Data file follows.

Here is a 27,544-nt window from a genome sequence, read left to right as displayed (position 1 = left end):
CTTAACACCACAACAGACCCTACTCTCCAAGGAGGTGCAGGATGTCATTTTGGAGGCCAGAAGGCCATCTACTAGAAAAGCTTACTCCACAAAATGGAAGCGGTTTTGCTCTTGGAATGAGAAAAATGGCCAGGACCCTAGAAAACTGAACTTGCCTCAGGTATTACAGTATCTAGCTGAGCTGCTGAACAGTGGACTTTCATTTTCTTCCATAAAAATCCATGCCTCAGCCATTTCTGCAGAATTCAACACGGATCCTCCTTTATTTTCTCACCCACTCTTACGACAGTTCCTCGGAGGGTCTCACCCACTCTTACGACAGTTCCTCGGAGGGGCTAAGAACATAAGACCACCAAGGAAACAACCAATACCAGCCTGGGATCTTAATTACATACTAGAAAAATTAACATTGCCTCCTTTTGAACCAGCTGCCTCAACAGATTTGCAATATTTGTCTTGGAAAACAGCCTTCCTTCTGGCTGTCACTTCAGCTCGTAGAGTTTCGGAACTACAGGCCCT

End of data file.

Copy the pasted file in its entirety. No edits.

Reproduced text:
Here is a 27,544-nt window from a genome sequence, read left to right as displayed (position 1 = left end):
CTTAACACCACAACAGACCCTACTCTCCAAGGAGGTGCAGGATGTCATTTTGGAGGCCAGAAGGCCATCTACTAGAAAAGCTTACTCCACAAAATGGAAGCGGTTTTGCTCTTGGAATGAGAAAAATGGCCAGGACCCTAGAAAACTGAACTTGCCTCAGGTATTACAGTATCTAGCTGAGCTGCTGAACAGTGGACTTTCATTTTCTTCCATAAAAATCCATGCCTCAGCCATTTCTGCAGAATTCAACACGGATCCTCCTTTATTTTCTCACCCACTCTTACGACAGTTCCTCGGAGGGTCTCACCCACTCTTACGACAGTTCCTCGGAGGGGCTAAGAACATAAGACCACCAAGGAAACAACCAATACCAGCCTGGGATCTTAATTACATACTAGAAAAATTAACATTGCCTCCTTTTGAACCAGCTGCCTCAACAGATTTGCAATATTTGTCTTGGAAAACAGCCTTCCTTCTGGCTGTCACTTCAGCTCGTAGAGTTTCGGAACTACAGGCCCT